Their research shows that investors can obtain a material enhancement in performance of a well-diversified portfolio by allocating the following amounts of gold:
  • US investors - between 2% and 10%
  • UK investors - between 2% and 10%
  • Indian investors - between 6% and 17%
  • Chinese investors - between 3% and 8%
  • Japanese investors - between 2% and 10%
ABC Bullion has been talking with the WGC about extending their research to Australia, particularly since the size of Australia’s superannuation system ranks number four globally at US$1.9 trillion, but given the above results it is likely we would also come out with a 2% to 10% recommendation.

The WGC research, however, is only based on data from the mid-1970s onwards, when it became legal for people to own gold. While 45 years may seem like a long time it only covers two real stress periods – the 1970s inflation and 2008 GFC - and therefore it is fair to ask if gold can perform during a real great depression like the 1930s.

Fergal O'Connor, Lecturer in Finance and Economics at the Cork University Business School has made a step in answering that question. He painstakingly gathered missing daily UK gold price data from 1919 to 1968 along with daily equity and fixed income data.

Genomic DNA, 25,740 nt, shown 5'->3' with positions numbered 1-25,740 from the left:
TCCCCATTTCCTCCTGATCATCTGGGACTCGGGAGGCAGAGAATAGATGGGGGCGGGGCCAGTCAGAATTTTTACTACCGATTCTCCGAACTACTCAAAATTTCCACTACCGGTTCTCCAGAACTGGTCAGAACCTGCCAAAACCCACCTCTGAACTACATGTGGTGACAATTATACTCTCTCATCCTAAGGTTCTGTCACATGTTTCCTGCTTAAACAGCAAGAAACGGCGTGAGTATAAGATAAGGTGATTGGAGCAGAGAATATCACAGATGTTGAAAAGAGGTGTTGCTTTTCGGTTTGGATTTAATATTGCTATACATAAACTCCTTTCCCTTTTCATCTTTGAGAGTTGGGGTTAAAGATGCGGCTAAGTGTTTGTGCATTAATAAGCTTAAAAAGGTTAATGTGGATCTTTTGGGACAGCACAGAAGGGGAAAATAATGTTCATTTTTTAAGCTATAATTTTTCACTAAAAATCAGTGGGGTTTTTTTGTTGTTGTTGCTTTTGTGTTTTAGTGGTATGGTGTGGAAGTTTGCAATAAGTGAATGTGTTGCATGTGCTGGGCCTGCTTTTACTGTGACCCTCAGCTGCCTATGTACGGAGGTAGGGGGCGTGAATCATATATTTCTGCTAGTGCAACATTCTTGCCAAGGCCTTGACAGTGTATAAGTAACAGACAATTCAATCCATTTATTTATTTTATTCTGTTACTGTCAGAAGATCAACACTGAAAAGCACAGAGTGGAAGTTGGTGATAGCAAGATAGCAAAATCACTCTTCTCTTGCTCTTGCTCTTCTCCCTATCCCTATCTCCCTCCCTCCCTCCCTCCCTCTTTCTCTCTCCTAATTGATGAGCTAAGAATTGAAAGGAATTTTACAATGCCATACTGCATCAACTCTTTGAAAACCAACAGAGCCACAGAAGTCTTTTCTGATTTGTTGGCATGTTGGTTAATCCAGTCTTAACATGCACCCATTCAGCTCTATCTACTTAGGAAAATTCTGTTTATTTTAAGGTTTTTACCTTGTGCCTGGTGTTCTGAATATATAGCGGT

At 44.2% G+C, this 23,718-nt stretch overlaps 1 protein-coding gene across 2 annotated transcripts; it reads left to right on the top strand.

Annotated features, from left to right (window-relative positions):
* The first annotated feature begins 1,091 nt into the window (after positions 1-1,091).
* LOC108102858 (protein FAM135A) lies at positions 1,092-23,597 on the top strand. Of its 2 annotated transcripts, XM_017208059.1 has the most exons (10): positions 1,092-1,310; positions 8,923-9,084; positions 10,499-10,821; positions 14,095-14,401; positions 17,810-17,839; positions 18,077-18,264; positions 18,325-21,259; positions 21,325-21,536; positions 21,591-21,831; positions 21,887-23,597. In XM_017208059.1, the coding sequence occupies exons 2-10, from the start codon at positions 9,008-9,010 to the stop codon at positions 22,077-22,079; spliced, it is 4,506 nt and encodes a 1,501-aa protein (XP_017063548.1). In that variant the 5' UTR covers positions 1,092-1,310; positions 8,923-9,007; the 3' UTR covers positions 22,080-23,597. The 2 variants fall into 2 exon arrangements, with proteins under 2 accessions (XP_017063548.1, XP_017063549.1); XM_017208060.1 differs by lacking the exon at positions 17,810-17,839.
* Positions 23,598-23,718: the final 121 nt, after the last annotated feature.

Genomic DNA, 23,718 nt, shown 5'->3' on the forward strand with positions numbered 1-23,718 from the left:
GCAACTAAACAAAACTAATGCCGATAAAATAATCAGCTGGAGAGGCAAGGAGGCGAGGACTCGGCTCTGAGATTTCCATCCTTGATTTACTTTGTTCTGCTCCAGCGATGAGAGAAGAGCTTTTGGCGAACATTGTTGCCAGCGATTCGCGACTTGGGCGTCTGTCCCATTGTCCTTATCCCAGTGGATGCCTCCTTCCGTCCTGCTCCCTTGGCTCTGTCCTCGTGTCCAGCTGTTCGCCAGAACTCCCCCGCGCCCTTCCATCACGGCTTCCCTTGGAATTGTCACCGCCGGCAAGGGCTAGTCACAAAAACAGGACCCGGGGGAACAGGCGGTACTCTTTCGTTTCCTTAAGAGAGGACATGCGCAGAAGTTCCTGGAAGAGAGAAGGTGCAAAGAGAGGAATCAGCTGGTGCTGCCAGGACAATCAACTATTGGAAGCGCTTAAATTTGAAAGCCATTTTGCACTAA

In the 1930's the gold market was free in the UK and Fergal found that gold was a diversifier for investors (called “hoarders” at the time) with low correlations to other assets classes - reducing the riskiness of a portfolio.

gold correlations to bond and stocks UK 1930s
Fergal calculates that a 1930's investor should have held between 6% and 30% of their money in gold and that it held its value when bonds and equities crashed.

His research should give investors comfort that gold will “work” to protect their portfolio during periods of extreme financial disruption.

Until next time,

John Feeney and Bron Suchecki
ABC Bullion
If you have any questions or feedback about this week’s report, we would love to hear from you. You can contact John Feeney (@JohnFeeney10) and Bron Suchecki (@bronsuchecki) directly on Twitter, otherwise please feel free to send us an email at, or call us during trading hours on 1300 361 261.

This publication is for educational purposes only and should not be considered either general or personal advice. It does not consider any particular person’s investment objectives, financial situation or needs. Accordingly, no recommendation (expressed or implied) or other information contained in this report should be acted upon without the appropriateness of that information having regard to those factors. You should assess whether or not the information contained herein is appropriate to your individual financial circumstances and goals before making an investment decision, or seek the help the of a licensed financial adviser. Performance is historical, performance may vary, and past performance is not necessarily indicative of future performance. Any prices, quotes, or statistics included have been obtained from sources deemed to be reliable, but we do not guarantee their accuracy or completeness.